Samsung SSD 840 (250GB) Reviewby Kristian Vättö on October 8, 2012 12:14 PM EST
The Samsung SSD 840
Now it's time to look at the Samsung SSD 840 itself. Performance differences between different capacities are tangible. Sequential write speed in particular increase with larger capacities. With MLC NAND based SSDs 256GB and 512GB models usually perform around the same because 256GB of NAND is able to saturate the limits of the controller but as TLC NAND has longer program times, you will need more NAND dies to hide the additional latency.
|Samsung SSD 840 Specifications|
|4KB Random Read||86K IOPS||96K IOPS||98K IOPS|
|4KB Random Write||32K IOPS||62K IOPS||70K IOPS|
|Samsung SSD 840 Pro vs 840 vs 830|
|Samsung SSD 830 (256GB)||Samsung SSD 840 (250GB)||Samsung SSD 840 Pro (256GB)|
|Controller||Samsung MCX||Samsung MDX||Samsung MDX|
|NAND||27nm Toggle-Mode 1.1 MLC||21nm Toggle-Mode 2.0 TLC||21nm Toggle-Mode MLC|
|Random Read||80K IOPS||96K IOPS||100K IOPS|
|Random Write||36K IOPS||62K IOPS||90K IOPS|
|Warranty||3 years||3 years||5 years|
Performance wise the 840 does well but can't challenge the 840 Pro. Read performance is actually nearly on-par with the 840 Pro but write performance is behind due to the use of TLC NAND. I should add that write speeds are still adequate for a consumer drive. In some ways, the 840 can still be a healthy upgrade from the 830. Even though sequential write speed is lower, the increase in random read and write speeds can compensate. Still I suspect most 830 users will want to upgrade to the 840 Pro at least, if they choose not to wait for the next generation of SSDs.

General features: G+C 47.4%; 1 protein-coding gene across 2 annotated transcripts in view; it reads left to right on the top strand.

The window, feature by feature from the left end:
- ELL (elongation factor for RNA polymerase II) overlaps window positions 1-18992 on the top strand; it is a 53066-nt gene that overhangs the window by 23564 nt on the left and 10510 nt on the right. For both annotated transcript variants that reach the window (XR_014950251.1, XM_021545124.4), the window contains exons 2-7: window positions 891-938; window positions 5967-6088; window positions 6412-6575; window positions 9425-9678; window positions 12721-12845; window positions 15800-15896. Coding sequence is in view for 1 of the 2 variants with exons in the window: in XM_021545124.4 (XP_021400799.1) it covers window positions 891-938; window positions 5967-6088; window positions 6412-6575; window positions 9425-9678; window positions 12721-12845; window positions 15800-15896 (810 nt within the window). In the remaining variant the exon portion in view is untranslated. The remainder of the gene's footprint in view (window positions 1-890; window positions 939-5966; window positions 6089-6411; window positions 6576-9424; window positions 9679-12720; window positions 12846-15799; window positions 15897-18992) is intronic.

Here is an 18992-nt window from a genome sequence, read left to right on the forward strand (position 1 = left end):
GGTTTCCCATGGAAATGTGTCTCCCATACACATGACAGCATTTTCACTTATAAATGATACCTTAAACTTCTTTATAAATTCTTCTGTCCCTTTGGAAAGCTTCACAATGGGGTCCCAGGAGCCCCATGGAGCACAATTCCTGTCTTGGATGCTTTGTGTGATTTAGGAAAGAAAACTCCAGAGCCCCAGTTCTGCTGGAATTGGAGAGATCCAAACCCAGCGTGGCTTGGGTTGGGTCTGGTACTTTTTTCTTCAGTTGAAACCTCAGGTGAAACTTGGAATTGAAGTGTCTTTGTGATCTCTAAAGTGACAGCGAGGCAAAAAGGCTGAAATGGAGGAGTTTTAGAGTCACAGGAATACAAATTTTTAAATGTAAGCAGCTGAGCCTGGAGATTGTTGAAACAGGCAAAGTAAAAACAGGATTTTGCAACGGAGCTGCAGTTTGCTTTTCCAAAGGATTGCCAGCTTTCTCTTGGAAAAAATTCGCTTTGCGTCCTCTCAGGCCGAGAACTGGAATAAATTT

|Samsung SSD 840 Series Pricing|
|Samsung SSD 840||N/A||$109.99 (120GB)||$199.99 (250GB)||$449.99 (500GB)|
|Samsung SSD 840 Pro||$99.99||$149.99||$269.99||$599.99|
Pricing isn't as aggressive as it could be but keep in mind that the above prices are suggested retail prices. Street prices can easily be ~$20 less and I wouldn't be surprised to see the 120GB SSD 840 retailing for less than $100 (and even $70-80 when on sale). Also note that we're still very early in the production of TLC NAND. Over time you can expect a more appreciable difference in pricing between TLC and MLC NAND.
Based on the chassis alone you can't really tell the difference between the 840 and 840 Pro. Both use a similar matte black plastic design. The 840 measures in at 7mm tall as well, just like the 840 Pro. It's only when you flip the drive around that you can see that it's actually an 840 and not 840 Pro.
Unfortunately, we don't have any pictures of the internals at the moment. Samsung uses special pentalobe screws (similar to MacBook Air) and finding suitable screw drivers in Finland isn't as easy as in the US. In order to get the review out as soon as possible, we decided not to wait for the screwdriver to arrive from the US. We are, however, looking at a PCB that's indentical to the 840 Pro (i.e. eight 32GB TLC NAND packages). The only difference are NAND part numbers.
The 840 Pro
Intel Core i5-2500K running at 3.3GHz (Turbo and EIST enabled)
AsRock Z68 Pro3
Intel 184.108.40.2065 + Intel RST 10.2
|Memory||G.Skill RipjawsX DDR3-1600 2 x 4GB (9-9-9-24)|
XFX AMD Radeon HD 6850 XXX
(800MHz core clock; 4.2GHz GDDR5 effective)
|Video Drivers||AMD Catalyst 10.1|
|Desktop Resolution||1920 x 1080|
|OS||Windows 7 x64|